How I work

The importance of understanding a project

When I talk with musicians or people just fascinated by guitars, I am often asked questions like:

  • Which is the best wood for the construction of a guitar?
  • Is rosewood higher quality than maple?
  • Is a very thick or very thin soundboard better?

These questions have no universal answer.

What I think is that in a musical instrument it is not only the single element that matters, but rather the project in its entirety.

For example: for a very thin soundboard a certain structure is needed to support it, while for a thicker one to have the same structural balance the caracteristic of the box will be different;
Both options would lead to a unique, high quality instrument–each with completely different characteristics and sound.

What It Takes to Build a High Quality Guitar

My approach to the construction of the guitar starts from the study of the “great” instruments of the past: I analyze their sound and functioning, I replicate them and where it is possible I introduce innovations.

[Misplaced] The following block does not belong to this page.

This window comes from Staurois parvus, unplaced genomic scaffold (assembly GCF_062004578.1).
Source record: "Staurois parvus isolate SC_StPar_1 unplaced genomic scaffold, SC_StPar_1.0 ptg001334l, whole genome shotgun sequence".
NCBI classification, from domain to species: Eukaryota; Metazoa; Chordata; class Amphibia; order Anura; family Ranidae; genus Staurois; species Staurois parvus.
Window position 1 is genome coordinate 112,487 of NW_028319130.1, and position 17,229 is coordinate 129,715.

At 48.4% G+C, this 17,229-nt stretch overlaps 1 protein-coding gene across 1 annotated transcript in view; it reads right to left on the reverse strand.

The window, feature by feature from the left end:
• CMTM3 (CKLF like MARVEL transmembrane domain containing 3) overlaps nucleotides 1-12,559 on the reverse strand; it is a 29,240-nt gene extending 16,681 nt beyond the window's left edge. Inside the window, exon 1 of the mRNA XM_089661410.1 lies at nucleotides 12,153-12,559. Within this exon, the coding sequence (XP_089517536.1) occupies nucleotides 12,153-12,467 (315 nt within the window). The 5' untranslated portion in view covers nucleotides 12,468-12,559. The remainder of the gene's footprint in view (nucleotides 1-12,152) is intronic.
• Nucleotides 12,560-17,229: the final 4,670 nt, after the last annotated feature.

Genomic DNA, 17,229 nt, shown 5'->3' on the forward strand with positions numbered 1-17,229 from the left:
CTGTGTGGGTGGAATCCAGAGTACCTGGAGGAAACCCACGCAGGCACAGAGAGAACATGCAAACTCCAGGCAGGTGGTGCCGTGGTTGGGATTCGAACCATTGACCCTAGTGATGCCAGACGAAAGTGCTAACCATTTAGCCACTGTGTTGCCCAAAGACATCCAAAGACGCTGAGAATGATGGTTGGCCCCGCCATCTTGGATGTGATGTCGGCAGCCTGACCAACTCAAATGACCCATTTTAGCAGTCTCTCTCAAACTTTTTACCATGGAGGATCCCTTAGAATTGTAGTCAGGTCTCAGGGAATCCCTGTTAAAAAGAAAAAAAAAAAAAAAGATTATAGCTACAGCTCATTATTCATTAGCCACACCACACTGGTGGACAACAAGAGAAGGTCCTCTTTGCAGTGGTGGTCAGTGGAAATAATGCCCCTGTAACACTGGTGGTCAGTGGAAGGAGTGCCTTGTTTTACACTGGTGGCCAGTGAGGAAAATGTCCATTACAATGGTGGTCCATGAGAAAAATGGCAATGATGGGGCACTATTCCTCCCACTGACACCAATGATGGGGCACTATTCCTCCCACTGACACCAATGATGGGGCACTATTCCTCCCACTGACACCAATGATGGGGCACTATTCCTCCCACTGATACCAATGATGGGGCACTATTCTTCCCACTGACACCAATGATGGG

The 4 characteristics that I consider fundamental for a good guitar are: 

  • ease of use
  • correct intonation
  • deep basses and brilliant high frequencies 
  • wide dynamic range, from pianissimo to fortissimo

Designing a guitar means analyzing every single component and making the best structural and design choices in order to achieve the desired results for each of the 3 characteristics mentioned above. 
If a project is well thought out, even poor wood can guarantee excellent results.

My Materials

With the exception of tuners, keys, and strings, I do not use any semi-finished products. Only raw materials enter my workshop.

I start every project with simple wooden boards, and I transform them into finished guitar.

I build my guitars using both traditional tools and new technologies, almost always using templates and equipment that I’ve created myself.

I use materials, glues and paints that belong to traditional craftsmanship.